So bad is this problem that when I introduce the word in my book, ‘Visual Communication: From Theory to Practice’ I explain how to pronounce it. I think someone will accuse me of dumbing down but I take this problem seriously. Because students don’t want to appear stupid mispronouncing key words they will avoid saying them at all, and it really stifles discussion. It’s not that they don’t understand the theories these people put forwards, they just don’t know (or don’t feel they know) how to say it so out of fear of looking silly they shy away from discussing them at all. And I know how they feel.
Bourdieu pointed out that academics use language as a weapon or marker, something to distinguish those with knowledge from those without and it’s true, we do avoid plain English often for the purpose of showing off. But using a word like ‘hegemony’ to sum up a complex concept is unavoidable – imagine the amount of time it would take to discuss some things if we couldn’t wrap concepts up in a convenient word.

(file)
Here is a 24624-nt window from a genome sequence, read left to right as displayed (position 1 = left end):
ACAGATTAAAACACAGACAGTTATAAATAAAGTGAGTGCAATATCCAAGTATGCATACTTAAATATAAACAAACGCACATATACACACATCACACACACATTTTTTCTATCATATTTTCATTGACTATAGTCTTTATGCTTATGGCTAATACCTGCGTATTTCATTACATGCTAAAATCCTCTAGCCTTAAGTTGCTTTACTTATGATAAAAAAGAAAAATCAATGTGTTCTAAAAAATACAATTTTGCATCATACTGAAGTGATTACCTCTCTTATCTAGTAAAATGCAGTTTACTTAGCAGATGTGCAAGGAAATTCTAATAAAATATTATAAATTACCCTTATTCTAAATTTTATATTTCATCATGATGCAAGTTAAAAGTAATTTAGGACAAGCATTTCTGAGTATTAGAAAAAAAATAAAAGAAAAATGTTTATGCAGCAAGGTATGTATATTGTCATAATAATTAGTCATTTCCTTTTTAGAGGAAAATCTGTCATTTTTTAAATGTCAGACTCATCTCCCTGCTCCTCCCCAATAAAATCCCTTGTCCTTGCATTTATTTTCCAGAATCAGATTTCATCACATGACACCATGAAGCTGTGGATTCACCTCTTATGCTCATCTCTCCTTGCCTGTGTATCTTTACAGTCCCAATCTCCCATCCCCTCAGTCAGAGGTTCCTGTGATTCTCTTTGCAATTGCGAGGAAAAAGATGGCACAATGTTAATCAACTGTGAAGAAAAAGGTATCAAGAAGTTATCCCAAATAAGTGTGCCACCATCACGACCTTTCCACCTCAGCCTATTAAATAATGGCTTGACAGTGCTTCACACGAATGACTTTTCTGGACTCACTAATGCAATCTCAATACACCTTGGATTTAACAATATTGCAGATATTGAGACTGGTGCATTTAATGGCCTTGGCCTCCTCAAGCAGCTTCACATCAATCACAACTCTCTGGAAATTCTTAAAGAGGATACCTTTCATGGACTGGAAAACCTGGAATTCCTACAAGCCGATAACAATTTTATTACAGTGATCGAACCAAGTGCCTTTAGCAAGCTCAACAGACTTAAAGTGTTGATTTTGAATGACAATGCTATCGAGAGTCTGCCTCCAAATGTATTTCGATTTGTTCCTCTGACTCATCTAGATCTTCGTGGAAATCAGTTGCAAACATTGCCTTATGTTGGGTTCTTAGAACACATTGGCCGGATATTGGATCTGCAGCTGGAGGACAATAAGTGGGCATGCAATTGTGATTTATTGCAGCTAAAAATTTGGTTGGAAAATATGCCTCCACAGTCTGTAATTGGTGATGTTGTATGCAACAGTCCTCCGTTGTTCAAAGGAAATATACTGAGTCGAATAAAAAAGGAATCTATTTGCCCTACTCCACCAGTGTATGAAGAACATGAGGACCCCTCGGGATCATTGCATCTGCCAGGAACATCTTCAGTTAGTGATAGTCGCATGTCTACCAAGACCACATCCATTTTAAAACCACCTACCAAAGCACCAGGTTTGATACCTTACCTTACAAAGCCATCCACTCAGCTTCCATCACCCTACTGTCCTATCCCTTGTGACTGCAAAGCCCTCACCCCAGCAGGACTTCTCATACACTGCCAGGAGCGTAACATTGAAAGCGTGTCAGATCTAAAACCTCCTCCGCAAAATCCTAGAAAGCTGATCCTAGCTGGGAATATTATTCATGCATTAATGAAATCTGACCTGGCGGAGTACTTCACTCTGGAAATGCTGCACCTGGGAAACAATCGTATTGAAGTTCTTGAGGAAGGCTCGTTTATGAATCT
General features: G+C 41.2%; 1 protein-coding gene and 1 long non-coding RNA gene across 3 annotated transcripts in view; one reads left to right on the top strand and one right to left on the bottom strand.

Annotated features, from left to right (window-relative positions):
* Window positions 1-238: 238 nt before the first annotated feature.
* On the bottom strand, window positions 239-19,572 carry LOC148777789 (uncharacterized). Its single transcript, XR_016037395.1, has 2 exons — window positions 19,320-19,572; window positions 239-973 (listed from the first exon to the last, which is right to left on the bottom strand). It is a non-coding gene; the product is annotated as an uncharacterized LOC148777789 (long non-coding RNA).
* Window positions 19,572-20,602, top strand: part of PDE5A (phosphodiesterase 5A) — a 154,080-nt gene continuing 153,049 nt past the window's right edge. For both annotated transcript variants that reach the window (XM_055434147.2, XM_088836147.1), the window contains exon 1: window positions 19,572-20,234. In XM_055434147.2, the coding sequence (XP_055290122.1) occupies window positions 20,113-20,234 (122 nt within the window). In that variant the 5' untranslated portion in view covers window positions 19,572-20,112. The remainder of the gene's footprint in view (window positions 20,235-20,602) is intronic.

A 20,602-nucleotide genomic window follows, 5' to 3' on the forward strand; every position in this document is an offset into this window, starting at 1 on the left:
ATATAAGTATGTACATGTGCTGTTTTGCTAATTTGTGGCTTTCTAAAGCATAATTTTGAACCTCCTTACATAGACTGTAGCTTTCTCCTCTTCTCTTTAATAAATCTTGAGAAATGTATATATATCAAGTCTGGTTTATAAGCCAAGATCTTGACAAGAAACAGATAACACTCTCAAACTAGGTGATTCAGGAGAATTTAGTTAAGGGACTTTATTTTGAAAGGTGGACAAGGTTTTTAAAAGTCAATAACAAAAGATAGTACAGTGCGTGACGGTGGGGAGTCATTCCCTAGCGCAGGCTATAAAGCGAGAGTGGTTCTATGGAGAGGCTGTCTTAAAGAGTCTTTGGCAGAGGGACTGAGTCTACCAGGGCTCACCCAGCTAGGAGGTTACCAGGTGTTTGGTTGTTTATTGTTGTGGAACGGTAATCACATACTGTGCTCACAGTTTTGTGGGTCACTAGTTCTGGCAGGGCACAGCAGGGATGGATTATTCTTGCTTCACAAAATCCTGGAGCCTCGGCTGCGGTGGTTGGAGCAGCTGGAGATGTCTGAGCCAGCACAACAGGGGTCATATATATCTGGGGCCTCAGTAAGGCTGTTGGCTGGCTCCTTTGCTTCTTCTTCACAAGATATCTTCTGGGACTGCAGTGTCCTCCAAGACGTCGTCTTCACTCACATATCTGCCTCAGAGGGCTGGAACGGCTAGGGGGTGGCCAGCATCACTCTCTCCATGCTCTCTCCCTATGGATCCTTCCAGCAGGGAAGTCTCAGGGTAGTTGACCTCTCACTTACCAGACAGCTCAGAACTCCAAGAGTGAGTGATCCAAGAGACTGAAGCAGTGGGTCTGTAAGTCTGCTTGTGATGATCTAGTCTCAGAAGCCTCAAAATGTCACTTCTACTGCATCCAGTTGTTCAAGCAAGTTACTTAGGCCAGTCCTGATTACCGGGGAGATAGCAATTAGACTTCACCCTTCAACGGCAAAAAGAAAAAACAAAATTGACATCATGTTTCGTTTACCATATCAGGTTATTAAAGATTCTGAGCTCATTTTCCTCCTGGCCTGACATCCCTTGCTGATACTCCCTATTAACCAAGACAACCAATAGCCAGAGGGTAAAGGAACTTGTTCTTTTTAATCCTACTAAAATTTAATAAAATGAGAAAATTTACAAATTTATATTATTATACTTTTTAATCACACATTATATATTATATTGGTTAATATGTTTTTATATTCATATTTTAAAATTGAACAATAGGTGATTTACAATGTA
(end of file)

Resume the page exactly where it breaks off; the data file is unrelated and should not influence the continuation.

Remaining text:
The trouble is, the first barrier to overcome is not necessarily knowing stuff, but knowing how to say it. And for me it’s an enormous hurdle to students who want to discuss certain things intelligently but are hampered because we never bothered to take the time to make sure they could say things properly.
I think it’s something we need to be more aware of when discussing our subjects with our students.
I’m proud of the manner in which I got my degree and MA, but I feel embarrassed because for years I was pronouncing basic terms incorrectly. Some courses give out glossaries of key terms and key thinkers – I think perhaps we should also give out pronunciation guides. I wouldn’t be surprised if the quality of student discussion went up overnight.
“I am the President of the Loyal Society for the Relief of Sufferers from Pispronunciation. Or people who cannot say their worms correctly. Or who use the wrong worms entirely so that other people cannot underhand the bird they are spraying. It’s just that you open your mouth and the worms come turbling out in what ca say that you dick not what you’re thugging abeut. And it’s very distressing.